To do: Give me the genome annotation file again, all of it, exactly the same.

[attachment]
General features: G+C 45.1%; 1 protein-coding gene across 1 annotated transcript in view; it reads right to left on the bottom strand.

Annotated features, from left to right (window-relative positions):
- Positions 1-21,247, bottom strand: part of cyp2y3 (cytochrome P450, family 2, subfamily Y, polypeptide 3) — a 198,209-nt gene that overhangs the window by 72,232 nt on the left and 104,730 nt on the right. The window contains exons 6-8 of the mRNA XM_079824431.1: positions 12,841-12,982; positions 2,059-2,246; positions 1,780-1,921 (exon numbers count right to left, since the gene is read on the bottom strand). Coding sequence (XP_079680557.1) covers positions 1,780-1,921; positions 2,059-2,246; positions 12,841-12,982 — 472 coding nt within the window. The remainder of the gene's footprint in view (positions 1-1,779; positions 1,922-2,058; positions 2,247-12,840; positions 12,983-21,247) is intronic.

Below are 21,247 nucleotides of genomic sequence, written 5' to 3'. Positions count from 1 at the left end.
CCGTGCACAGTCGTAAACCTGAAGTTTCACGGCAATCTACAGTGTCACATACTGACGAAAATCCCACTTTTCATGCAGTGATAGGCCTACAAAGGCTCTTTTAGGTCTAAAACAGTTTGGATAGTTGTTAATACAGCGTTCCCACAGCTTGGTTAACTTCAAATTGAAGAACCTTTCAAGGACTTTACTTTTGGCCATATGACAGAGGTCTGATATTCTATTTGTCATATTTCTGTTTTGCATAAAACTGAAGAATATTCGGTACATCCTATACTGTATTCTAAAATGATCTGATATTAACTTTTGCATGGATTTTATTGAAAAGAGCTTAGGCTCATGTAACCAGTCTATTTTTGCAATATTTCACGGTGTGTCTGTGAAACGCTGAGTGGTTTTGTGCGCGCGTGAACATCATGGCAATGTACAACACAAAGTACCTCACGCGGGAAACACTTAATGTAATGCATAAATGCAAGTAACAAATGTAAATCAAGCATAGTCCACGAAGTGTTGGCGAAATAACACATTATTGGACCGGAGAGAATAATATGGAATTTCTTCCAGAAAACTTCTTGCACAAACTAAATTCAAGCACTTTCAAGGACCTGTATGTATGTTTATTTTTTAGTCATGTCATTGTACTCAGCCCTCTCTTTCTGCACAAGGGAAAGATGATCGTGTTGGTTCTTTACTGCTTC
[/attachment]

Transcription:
General features: G+C 45.1%; 1 protein-coding gene across 1 annotated transcript in view; it reads right to left on the bottom strand.

Annotated features, from left to right (window-relative positions):
- Positions 1-21,247, bottom strand: part of cyp2y3 (cytochrome P450, family 2, subfamily Y, polypeptide 3) — a 198,209-nt gene that overhangs the window by 72,232 nt on the left and 104,730 nt on the right. The window contains exons 6-8 of the mRNA XM_079824431.1: positions 12,841-12,982; positions 2,059-2,246; positions 1,780-1,921 (exon numbers count right to left, since the gene is read on the bottom strand). Coding sequence (XP_079680557.1) covers positions 1,780-1,921; positions 2,059-2,246; positions 12,841-12,982 — 472 coding nt within the window. The remainder of the gene's footprint in view (positions 1-1,779; positions 1,922-2,058; positions 2,247-12,840; positions 12,983-21,247) is intronic.

Below are 21,247 nucleotides of genomic sequence, written 5' to 3'. Positions count from 1 at the left end.
CCGTGCACAGTCGTAAACCTGAAGTTTCACGGCAATCTACAGTGTCACATACTGACGAAAATCCCACTTTTCATGCAGTGATAGGCCTACAAAGGCTCTTTTAGGTCTAAAACAGTTTGGATAGTTGTTAATACAGCGTTCCCACAGCTTGGTTAACTTCAAATTGAAGAACCTTTCAAGGACTTTACTTTTGGCCATATGACAGAGGTCTGATATTCTATTTGTCATATTTCTGTTTTGCATAAAACTGAAGAATATTCGGTACATCCTATACTGTATTCTAAAATGATCTGATATTAACTTTTGCATGGATTTTATTGAAAAGAGCTTAGGCTCATGTAACCAGTCTATTTTTGCAATATTTCACGGTGTGTCTGTGAAACGCTGAGTGGTTTTGTGCGCGCGTGAACATCATGGCAATGTACAACACAAAGTACCTCACGCGGGAAACACTTAATGTAATGCATAAATGCAAGTAACAAATGTAAATCAAGCATAGTCCACGAAGTGTTGGCGAAATAACACATTATTGGACCGGAGAGAATAATATGGAATTTCTTCCAGAAAACTTCTTGCACAAACTAAATTCAAGCACTTTCAAGGACCTGTATGTATGTTTATTTTTTAGTCATGTCATTGTACTCAGCCCTCTCTTTCTGCACAAGGGAAAGATGATCGTGTTGGTTCTTTACTGCTTC